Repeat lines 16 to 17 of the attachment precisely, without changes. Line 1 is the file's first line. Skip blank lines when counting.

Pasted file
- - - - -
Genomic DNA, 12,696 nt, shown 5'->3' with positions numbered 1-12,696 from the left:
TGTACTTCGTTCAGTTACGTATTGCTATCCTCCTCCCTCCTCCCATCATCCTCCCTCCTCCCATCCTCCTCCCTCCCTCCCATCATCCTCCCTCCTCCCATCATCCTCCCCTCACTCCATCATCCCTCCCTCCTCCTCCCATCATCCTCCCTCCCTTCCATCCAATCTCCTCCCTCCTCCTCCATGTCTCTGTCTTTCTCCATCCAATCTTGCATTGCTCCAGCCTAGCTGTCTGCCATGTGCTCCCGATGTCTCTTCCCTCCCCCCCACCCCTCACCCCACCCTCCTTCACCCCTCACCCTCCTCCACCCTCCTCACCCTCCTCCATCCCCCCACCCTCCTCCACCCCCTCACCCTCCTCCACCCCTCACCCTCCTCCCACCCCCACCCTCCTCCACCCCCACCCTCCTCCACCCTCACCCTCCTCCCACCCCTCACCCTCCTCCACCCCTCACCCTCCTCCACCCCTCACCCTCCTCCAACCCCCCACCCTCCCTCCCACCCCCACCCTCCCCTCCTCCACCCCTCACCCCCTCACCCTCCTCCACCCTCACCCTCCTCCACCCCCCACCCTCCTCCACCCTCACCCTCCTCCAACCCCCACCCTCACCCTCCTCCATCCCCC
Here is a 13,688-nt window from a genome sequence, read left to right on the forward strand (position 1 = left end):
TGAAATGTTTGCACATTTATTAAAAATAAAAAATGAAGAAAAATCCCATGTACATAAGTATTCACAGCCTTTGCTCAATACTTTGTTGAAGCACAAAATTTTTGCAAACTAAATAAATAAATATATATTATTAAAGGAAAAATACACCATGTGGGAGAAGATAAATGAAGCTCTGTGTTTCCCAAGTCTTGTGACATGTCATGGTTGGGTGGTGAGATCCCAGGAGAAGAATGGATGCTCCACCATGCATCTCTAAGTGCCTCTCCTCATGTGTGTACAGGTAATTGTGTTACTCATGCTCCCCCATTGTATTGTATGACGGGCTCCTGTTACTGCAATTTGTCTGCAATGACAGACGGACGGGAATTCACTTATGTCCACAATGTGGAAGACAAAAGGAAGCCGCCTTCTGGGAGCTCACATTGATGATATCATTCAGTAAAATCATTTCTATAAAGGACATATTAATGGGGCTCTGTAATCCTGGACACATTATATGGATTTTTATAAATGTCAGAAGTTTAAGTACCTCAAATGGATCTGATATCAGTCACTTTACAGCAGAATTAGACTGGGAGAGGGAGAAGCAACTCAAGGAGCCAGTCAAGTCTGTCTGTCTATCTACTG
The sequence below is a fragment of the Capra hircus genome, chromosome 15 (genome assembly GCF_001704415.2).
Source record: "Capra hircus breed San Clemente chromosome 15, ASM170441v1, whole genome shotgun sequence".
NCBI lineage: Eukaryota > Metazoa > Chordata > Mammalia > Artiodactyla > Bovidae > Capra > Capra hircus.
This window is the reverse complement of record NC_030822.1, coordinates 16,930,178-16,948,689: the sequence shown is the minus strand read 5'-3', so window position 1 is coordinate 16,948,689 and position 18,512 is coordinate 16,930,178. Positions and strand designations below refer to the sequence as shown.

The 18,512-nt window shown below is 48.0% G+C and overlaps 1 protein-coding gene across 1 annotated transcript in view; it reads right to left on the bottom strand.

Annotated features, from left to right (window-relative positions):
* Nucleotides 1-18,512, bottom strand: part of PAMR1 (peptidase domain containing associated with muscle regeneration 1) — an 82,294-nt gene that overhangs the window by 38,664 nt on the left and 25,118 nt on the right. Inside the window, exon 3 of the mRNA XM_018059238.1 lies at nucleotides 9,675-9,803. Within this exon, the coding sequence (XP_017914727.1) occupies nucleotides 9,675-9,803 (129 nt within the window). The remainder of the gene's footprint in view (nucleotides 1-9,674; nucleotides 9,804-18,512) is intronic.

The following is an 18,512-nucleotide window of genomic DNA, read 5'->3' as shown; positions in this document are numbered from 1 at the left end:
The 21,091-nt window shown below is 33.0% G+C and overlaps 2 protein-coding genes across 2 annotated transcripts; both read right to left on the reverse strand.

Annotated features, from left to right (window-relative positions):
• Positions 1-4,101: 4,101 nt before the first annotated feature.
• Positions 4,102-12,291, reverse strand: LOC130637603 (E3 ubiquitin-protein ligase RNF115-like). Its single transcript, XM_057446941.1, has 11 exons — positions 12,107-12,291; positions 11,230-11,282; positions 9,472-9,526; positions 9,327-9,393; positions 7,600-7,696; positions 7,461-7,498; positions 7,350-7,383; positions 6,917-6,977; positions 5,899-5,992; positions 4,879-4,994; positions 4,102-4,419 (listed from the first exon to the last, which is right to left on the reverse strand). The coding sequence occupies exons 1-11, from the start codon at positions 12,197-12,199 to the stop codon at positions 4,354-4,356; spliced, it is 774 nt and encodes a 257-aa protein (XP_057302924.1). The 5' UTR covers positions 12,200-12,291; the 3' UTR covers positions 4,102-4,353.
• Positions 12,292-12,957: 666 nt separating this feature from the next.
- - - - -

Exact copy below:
• Positions 4,102-12,291, reverse strand: LOC130637603 (E3 ubiquitin-protein ligase RNF115-like). Its single transcript, XM_057446941.1, has 11 exons — positions 12,107-12,291; positions 11,230-11,282; positions 9,472-9,526; positions 9,327-9,393; positions 7,600-7,696; positions 7,461-7,498; positions 7,350-7,383; positions 6,917-6,977; positions 5,899-5,992; positions 4,879-4,994; positions 4,102-4,419 (listed from the first exon to the last, which is right to left on the reverse strand). The coding sequence occupies exons 1-11, from the start codon at positions 12,197-12,199 to the stop codon at positions 4,354-4,356; spliced, it is 774 nt and encodes a 257-aa protein (XP_057302924.1). The 5' UTR covers positions 12,200-12,291; the 3' UTR covers positions 4,102-4,353.
• Positions 12,292-12,957: 666 nt separating this feature from the next.